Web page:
I ALWAYS GO WITH THE FLOW…

 

Everything we do in life, work or personal is an existing flow. There is also an "if then" if not in all then most of the steps we take. If only parents can map everything they did out, raising and nurturing a wonderful “eldest” child out on a document and give it to their 2nd child to follow to end up like the eldest, life as a parent would be easy. But they can't and it's not.

In the business world however, it can be done and if done the right way, it will do wonders on how you do business. We have Operations Manual, Company flows and yes, Standard Operating Procedures (SOPs) for each of the task or role to guarantee standards and consistency of tasks completed and help upping the performances of employees.

I always go with the flow so these were the first things I asked for when Stacy Sutter promoted me to the VA Manager position on my 2nd week working with him. He said they had none so I created flows and the process made a huge difference in how he ran his business.

SOPs are one of the best ways of unlocking successful teams' excellent compliance with standards and effective role-play. Vas have tasks or activities they do every day. Whether the said tasks are part of a specific completed flow or a separate individual task, consistency in the quality of the completed task and compliance to specific required standards are assured as long as the steps are followed to a T.

WHY I ENCOURAGE SUMMIT Virtual Assistants (required by clients or not) TO CREATE SOPs

  • Comprehension of “Client’s” view on what the task is.
  • Compliance with standard and complete steps on how your client wants the task completed.
  • Assurance of not missing out on any step when completing a task.
  • Reduced errors.
  • Consistency
  • A training manual avail for any incoming employee or the ability of any team members to take on the task if the one in charge is not around.

WHAT DO I LOOK FOR IN AN SOP?

EFFECTIVE: The user should be able to complete the task. CLEAR: The user should be able to do it without too many questions.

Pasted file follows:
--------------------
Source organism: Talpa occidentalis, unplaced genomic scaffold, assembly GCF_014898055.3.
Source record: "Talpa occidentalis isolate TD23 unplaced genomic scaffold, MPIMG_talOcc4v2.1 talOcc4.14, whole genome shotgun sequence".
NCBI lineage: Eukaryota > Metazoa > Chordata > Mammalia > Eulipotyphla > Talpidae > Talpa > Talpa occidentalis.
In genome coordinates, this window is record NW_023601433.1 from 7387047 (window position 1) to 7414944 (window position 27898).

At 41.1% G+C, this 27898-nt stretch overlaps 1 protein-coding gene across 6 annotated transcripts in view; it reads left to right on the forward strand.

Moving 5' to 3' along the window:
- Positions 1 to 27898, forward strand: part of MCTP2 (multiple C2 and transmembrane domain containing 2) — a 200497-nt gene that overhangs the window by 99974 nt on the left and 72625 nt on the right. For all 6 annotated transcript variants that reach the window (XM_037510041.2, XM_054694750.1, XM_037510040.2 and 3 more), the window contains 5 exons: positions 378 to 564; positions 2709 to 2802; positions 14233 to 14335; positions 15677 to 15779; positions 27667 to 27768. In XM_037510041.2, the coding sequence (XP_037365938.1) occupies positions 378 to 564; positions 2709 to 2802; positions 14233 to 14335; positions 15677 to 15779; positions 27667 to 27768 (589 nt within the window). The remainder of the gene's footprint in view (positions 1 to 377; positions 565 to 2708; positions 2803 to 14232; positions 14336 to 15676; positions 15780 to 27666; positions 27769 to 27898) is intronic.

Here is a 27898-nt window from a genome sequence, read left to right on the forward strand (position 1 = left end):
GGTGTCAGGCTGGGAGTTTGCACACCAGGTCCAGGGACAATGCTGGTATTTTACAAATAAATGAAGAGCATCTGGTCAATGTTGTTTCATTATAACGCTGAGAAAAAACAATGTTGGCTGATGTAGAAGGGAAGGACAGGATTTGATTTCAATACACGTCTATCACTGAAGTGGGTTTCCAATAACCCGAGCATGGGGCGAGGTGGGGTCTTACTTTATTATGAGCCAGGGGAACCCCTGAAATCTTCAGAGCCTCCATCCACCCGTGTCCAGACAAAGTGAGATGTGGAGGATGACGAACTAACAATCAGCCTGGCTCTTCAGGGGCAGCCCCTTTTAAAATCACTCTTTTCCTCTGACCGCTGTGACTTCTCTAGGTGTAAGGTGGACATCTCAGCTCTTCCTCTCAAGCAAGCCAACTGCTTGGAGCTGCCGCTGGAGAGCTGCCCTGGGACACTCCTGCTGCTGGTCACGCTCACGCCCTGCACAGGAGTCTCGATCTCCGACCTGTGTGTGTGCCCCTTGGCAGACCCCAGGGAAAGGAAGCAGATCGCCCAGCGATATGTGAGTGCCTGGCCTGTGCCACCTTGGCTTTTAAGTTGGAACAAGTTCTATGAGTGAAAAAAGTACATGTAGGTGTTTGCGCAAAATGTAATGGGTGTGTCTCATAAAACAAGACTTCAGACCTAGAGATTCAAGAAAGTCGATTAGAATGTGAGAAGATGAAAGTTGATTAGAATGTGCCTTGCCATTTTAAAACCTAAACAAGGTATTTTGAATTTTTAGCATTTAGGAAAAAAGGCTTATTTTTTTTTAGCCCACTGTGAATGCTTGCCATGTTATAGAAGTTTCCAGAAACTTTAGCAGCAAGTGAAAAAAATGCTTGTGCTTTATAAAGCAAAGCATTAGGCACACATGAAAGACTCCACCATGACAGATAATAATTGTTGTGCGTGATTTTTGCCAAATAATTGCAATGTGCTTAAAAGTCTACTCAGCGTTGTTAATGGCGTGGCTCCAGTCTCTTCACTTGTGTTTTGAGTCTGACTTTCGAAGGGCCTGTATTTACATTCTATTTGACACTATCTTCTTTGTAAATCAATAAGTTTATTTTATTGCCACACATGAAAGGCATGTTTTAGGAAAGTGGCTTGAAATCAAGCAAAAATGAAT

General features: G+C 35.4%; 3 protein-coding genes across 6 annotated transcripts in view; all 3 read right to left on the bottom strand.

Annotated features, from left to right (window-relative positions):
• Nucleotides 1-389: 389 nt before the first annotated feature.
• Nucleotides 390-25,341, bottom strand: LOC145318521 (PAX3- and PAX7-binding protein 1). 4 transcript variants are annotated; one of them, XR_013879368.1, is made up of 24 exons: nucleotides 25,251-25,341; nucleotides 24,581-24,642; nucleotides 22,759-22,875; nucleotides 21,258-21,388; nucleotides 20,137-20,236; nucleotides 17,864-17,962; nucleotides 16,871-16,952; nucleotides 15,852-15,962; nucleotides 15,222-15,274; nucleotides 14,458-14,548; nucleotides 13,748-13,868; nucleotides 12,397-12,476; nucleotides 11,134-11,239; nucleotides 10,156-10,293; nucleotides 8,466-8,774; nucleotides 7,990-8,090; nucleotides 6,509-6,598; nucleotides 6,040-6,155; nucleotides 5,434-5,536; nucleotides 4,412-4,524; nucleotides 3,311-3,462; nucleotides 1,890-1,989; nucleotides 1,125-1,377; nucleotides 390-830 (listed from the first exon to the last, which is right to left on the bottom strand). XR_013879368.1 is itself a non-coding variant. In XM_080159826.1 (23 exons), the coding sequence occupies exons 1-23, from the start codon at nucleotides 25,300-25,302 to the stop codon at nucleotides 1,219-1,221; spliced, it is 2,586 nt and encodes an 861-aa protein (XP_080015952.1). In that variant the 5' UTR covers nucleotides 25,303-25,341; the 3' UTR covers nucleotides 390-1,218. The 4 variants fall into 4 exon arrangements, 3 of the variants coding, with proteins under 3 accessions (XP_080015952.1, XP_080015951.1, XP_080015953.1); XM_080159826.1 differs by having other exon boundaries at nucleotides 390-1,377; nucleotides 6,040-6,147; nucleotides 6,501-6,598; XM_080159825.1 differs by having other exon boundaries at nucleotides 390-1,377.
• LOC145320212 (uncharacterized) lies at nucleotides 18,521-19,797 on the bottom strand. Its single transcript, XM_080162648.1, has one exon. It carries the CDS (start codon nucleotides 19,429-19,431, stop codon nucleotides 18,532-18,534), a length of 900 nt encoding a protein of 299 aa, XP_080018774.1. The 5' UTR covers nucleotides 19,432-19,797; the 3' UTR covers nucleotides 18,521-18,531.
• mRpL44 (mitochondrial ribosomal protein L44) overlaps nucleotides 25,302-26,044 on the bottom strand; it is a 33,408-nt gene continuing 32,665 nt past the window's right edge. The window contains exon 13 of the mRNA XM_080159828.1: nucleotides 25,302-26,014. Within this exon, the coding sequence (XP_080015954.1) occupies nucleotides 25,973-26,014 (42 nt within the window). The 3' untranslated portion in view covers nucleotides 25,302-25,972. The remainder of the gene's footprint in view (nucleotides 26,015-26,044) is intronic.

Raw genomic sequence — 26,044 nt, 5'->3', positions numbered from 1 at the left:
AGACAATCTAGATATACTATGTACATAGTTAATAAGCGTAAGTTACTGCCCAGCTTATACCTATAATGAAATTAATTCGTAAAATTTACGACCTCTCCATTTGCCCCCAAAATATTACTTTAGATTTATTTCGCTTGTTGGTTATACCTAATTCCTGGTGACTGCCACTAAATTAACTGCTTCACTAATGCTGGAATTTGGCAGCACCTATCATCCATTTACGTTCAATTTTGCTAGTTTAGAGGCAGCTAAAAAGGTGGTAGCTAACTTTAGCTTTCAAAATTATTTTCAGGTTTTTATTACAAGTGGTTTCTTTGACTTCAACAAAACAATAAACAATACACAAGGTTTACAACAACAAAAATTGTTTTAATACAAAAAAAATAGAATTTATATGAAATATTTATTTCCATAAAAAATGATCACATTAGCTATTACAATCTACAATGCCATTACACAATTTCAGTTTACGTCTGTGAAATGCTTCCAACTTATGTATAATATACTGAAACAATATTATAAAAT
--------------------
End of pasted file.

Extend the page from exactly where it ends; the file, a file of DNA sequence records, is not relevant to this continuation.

DETAILED: Everything the user needs should be there (may include login credentials when there is a need to get into another tool, any standard information when needed, name and contact information of people who perform roles or who the user needs to correspond with as part of the flow completion if any, etc)

COMPLETE: Steps should all be there to avoid the user being stuck. The last step should be, “Save/Submit to complete task”.

OPEN FOR UPDATES: Processes and even tools used may change later on so your SOP should be open for revisions to accommodate future updates or upgrades. The incorporation of, “if then” steps when different situations occur should be accommodated.

VISUAL HELP: When I create SOPs, I incorporate screenshots, especially for directions that are not easily visible. Putting them there will expedite completion as the user will not waste time going through all buttons on the interface to find what direction I want them to take.

AUTHOR AND UPDATER: It should have fields for who created, information on who updated and what, and the dates. This would be for possible questions and inquiries later on. Accountability is important.

MY SOP ON HOW I CREATE SOPs.

1. I first have to have a clear understanding of the task. Questions like, “What exactly does the client want done?”, “Is your understanding of what you are asked to do exactly what the clients want you to do? (client confirmation needed)”, “Why do it?", "Who does it?", "Where does it fall in the complete process? (for troubleshooting later on)", etc.

2. What are needed? This is where the contacts (any correspondence in the steps), links, software, login credentials and pages come in and are noted.

3. I plan my format. When creating SOPs for business, uniformity is important. I create premade templates for use every single time an SOP is completed. I file all these accordingly.

4. Then I start noting on all the steps to completion (I typically use a notepad). The most effective way to do this is to note on each step I take while actually completing the task itself the first time. This way, all the steps taken to complete the said task is noted. All these steps will be updated as I double-check the task completed to assure that all details are there.